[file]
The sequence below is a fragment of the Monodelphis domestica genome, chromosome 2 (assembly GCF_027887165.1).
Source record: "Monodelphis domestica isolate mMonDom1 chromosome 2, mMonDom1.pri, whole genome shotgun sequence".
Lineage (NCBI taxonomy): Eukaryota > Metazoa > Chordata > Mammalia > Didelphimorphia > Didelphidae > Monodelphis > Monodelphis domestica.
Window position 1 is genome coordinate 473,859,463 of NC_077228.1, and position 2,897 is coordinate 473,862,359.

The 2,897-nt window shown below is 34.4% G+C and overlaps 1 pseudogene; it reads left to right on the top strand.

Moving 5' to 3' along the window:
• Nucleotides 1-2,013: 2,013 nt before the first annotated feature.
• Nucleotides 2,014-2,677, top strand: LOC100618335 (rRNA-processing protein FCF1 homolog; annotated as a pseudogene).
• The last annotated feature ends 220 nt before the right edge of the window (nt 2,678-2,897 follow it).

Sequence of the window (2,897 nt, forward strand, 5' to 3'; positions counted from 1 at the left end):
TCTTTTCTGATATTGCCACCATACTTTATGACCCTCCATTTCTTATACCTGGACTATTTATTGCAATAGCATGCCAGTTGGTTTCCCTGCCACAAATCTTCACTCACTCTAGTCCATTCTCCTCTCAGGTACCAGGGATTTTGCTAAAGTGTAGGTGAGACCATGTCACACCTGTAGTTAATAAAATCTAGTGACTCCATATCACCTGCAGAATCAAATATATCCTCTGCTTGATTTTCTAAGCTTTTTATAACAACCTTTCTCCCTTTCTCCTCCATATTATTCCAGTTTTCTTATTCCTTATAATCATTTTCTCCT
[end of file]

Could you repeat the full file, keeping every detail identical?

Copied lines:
The sequence below is a fragment of the Monodelphis domestica genome, chromosome 2 (assembly GCF_027887165.1).
Source record: "Monodelphis domestica isolate mMonDom1 chromosome 2, mMonDom1.pri, whole genome shotgun sequence".
Lineage (NCBI taxonomy): Eukaryota > Metazoa > Chordata > Mammalia > Didelphimorphia > Didelphidae > Monodelphis > Monodelphis domestica.
Window position 1 is genome coordinate 473,859,463 of NC_077228.1, and position 2,897 is coordinate 473,862,359.

The 2,897-nt window shown below is 34.4% G+C and overlaps 1 pseudogene; it reads left to right on the top strand.

Moving 5' to 3' along the window:
• Nucleotides 1-2,013: 2,013 nt before the first annotated feature.
• Nucleotides 2,014-2,677, top strand: LOC100618335 (rRNA-processing protein FCF1 homolog; annotated as a pseudogene).
• The last annotated feature ends 220 nt before the right edge of the window (nt 2,678-2,897 follow it).

Sequence of the window (2,897 nt, forward strand, 5' to 3'; positions counted from 1 at the left end):
TCTTTTCTGATATTGCCACCATACTTTATGACCCTCCATTTCTTATACCTGGACTATTTATTGCAATAGCATGCCAGTTGGTTTCCCTGCCACAAATCTTCACTCACTCTAGTCCATTCTCCTCTCAGGTACCAGGGATTTTGCTAAAGTGTAGGTGAGACCATGTCACACCTGTAGTTAATAAAATCTAGTGACTCCATATCACCTGCAGAATCAAATATATCCTCTGCTTGATTTTCTAAGCTTTTTATAACAACCTTTCTCCCTTTCTCCTCCATATTATTCCAGTTTTCTTATTCCTTATAATCATTTTCTCCT